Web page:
Tens of thousands have died in the UK alone, and many, many more have suffered, either from the effects of the Covid-19 Virus itself or from secondary consequences such as delayed diagnosis, postponed or cancelled treatments and indeed subtle longer term psycho-social difficulties yet to be fully recognised or understood. 

It’s not exactly been the jolliest year of our lives, and as we enter autumn here in the UK, with the Virus better understood and to an extent better controlled than it was earlier in the year, we are nevertheless facing questions, anxieties and uncertainties well into the future. A life of carefree interaction with our fellow human beings seem a distant memory and an even more distant future prospect. 

For those of us living with other medical conditions like diabetes, there have been well-publicised extra layers of uncertainty, and I for one have found myself more concerned about my own welfare, more careful about my own actions and choices than at any time since my diagnosis almost 23 years ago. In many ways, we who live with diabetes have been very well-served: there has been wonderful support from healthcare professionals in the online diabetes community, who have transferred their habitual enthusiasm and energy to online versions of their normal activities; the diabetes charities have been excellent sources of information and encouragement, despite suffering from significant loss of income and of course the patient community has displayed mutual supportiveness and information-sharing as always. I have been thankful for the online connectivity which we now take for granted, and contacts made through the world of diabetes have been a source of friendship throughout these difficult months, for which I am enormously grateful. 

Before we feel too sorry for ourselves, it is worth pondering what a lockdown of similar extent and severity would have been like in the pre-internet days of the not-too-distant past: no WhatsApp groups, no video calls, no instant online sharing of information, memes and funny videos, no working from home, no remote learning. Even twenty years ago, that would have been the reality of a similar scale pandemic and lockdown. 

If nothing else, surely one of the positives of the pandemic will be to convince even the most grumpy luddites that the information age is an overwhelmingly good thing, and that smartphones, tablets and laptops are a modern-day blessing, a miraculous tool for social interaction and information sharing, whose obvious faults and disadvantages are not the fault of the medium itself, but rather of the human imperfections or evils of those who use them.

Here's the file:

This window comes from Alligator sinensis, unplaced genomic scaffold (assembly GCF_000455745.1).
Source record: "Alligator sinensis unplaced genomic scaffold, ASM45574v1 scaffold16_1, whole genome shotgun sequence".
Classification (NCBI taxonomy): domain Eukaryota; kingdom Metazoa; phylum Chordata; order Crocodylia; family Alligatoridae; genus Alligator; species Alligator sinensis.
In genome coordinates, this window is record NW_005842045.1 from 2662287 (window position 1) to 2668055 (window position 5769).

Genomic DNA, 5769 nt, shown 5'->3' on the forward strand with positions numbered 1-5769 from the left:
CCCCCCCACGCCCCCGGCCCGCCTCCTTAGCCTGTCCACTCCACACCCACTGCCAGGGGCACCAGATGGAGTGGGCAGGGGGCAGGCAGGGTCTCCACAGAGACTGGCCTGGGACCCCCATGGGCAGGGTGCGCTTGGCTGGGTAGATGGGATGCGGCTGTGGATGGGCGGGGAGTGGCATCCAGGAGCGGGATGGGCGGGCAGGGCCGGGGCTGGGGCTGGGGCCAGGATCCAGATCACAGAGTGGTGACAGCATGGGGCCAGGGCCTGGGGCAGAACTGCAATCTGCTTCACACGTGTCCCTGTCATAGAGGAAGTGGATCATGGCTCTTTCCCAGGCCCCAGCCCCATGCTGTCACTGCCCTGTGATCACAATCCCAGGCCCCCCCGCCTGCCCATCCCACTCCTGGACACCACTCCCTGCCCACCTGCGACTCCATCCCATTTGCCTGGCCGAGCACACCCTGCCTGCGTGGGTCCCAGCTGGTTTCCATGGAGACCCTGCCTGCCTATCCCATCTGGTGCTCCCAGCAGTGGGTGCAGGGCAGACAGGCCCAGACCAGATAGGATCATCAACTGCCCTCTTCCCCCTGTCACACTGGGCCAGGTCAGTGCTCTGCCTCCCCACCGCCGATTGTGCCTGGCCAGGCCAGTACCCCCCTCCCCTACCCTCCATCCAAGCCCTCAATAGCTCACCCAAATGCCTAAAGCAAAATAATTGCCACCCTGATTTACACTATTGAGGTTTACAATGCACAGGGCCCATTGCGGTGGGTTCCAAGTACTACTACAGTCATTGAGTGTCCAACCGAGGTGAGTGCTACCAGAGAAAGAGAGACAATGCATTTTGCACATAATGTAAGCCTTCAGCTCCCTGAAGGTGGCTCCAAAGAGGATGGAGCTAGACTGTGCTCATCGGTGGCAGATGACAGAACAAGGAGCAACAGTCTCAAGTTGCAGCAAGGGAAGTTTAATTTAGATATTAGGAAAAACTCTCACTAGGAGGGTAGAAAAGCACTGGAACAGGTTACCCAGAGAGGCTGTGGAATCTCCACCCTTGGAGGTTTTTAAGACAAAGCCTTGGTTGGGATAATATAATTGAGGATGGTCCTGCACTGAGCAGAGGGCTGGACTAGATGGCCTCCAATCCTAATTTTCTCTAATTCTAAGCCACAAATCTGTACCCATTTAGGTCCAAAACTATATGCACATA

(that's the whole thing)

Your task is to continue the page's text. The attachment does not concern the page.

I have taken great delight during the pandemic in chatting over the garden fence with my octogenarian next-door neighbour about stuff he has found on the internet, or how much he appreciated an online video consultation with his doctor. He recently told me that he had bought a Bluetooth speaker and had googled the origins of the word Bluetooth (a 10th Century Scandinavian King in case you’re wondering). I was also delighted to receive a Facebook friend request from another octogenarian neighbour who had signed up and stumbled across me on a neighbourhood group. I really hope that the pandemic will hasten the demise of the “digital divide”, not just in terms of the older generation but also in terms of those afflicted by poverty and deprivation. 

So the pandemic has certainly taught us to value the internet. 

Now I am an irrepressible optimist. It annoys those close to me at times, but I often genuinely find doom and gloom about stuff a greater burden than the stuff itself. And this is definitely true of the pandemic. I have become far more annoyed and frustrated about the epidemic of opinion from self-appointed experts than with the disease itself. So doom and gloom is not for me, and I am already starting to look for the good that can come out of this pandemic. It’s not easy, but that shouldn’t stop us all trying: I was moved to write this post having filled in a survey for Diabetes UK about my experience of diabetes care during the pandemic. 

Here’s the link if you haven’t seen it – a short and easy survey:

I must say that filling it in made me somewhat frustrated, not least because a few weeks ago I had attempted to get some information from my hospital concerning their plans for re-scheduling clinic appointments (my last was in early December), and I received a rather vague reply indicating that I was on a list for a re-scheduled appointment “in due course”. A follow-up enquiry about the potential use of video or telephone consultation was deflected in the classic bureaucratic manner “We are also looking into the option of using video consultation within our service however plans have not yet been finalised”, whilst my suggestion that they might consider using LibreView to share my data was ignored in a manner which suggested that I was proposing something truly subversive and revolutionary. 

Surely, diabetes care is a prime case for the rapid adoption of new ways of communicating and sharing that we have all taken on over the past six months. For a diabetes patient such as me, fortunate at the moment to be living well with Type One, a six monthly face-to-face at the hospital as well as an annual review with my GP is an unnecessary burden on the system, and arguably upon me. A five minute appointment with a phlebotomist at my GP could yield my HbA1c result, and, together with a look at my LibreView data, would form the basis of a discussion which could surely be just as effective remotely as it is in a hospital ten miles from my home.